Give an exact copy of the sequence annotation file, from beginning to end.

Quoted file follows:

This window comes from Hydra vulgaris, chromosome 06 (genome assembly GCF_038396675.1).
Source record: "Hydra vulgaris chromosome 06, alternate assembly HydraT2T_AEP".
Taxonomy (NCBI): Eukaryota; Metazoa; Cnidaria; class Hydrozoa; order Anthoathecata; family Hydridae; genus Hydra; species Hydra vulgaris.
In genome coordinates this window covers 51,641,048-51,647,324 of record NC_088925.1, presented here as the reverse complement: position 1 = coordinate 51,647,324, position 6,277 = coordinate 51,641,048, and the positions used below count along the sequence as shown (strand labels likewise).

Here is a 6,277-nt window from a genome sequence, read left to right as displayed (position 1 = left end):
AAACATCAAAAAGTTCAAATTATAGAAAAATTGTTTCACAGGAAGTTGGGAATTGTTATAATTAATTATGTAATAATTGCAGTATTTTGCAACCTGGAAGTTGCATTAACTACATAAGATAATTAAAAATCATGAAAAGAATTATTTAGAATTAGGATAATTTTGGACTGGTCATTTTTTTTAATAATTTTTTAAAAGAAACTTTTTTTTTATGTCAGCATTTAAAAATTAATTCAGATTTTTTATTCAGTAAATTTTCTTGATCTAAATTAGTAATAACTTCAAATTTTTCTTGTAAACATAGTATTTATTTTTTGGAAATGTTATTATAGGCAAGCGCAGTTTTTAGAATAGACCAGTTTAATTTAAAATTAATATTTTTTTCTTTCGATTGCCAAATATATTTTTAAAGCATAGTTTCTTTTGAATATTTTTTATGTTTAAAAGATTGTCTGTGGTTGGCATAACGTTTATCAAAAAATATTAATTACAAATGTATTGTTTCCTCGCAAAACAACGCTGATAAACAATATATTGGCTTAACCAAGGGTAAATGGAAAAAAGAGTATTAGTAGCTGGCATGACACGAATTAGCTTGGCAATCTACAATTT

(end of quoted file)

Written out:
This window comes from Hydra vulgaris, chromosome 06 (genome assembly GCF_038396675.1).
Source record: "Hydra vulgaris chromosome 06, alternate assembly HydraT2T_AEP".
Taxonomy (NCBI): Eukaryota; Metazoa; Cnidaria; class Hydrozoa; order Anthoathecata; family Hydridae; genus Hydra; species Hydra vulgaris.
In genome coordinates this window covers 51,641,048-51,647,324 of record NC_088925.1, presented here as the reverse complement: position 1 = coordinate 51,647,324, position 6,277 = coordinate 51,641,048, and the positions used below count along the sequence as shown (strand labels likewise).

Here is a 6,277-nt window from a genome sequence, read left to right as displayed (position 1 = left end):
AAACATCAAAAAGTTCAAATTATAGAAAAATTGTTTCACAGGAAGTTGGGAATTGTTATAATTAATTATGTAATAATTGCAGTATTTTGCAACCTGGAAGTTGCATTAACTACATAAGATAATTAAAAATCATGAAAAGAATTATTTAGAATTAGGATAATTTTGGACTGGTCATTTTTTTTAATAATTTTTTAAAAGAAACTTTTTTTTTATGTCAGCATTTAAAAATTAATTCAGATTTTTTATTCAGTAAATTTTCTTGATCTAAATTAGTAATAACTTCAAATTTTTCTTGTAAACATAGTATTTATTTTTTGGAAATGTTATTATAGGCAAGCGCAGTTTTTAGAATAGACCAGTTTAATTTAAAATTAATATTTTTTTCTTTCGATTGCCAAATATATTTTTAAAGCATAGTTTCTTTTGAATATTTTTTATGTTTAAAAGATTGTCTGTGGTTGGCATAACGTTTATCAAAAAATATTAATTACAAATGTATTGTTTCCTCGCAAAACAACGCTGATAAACAATATATTGGCTTAACCAAGGGTAAATGGAAAAAAGAGTATTAGTAGCTGGCATGACACGAATTAGCTTGGCAATCTACAATTT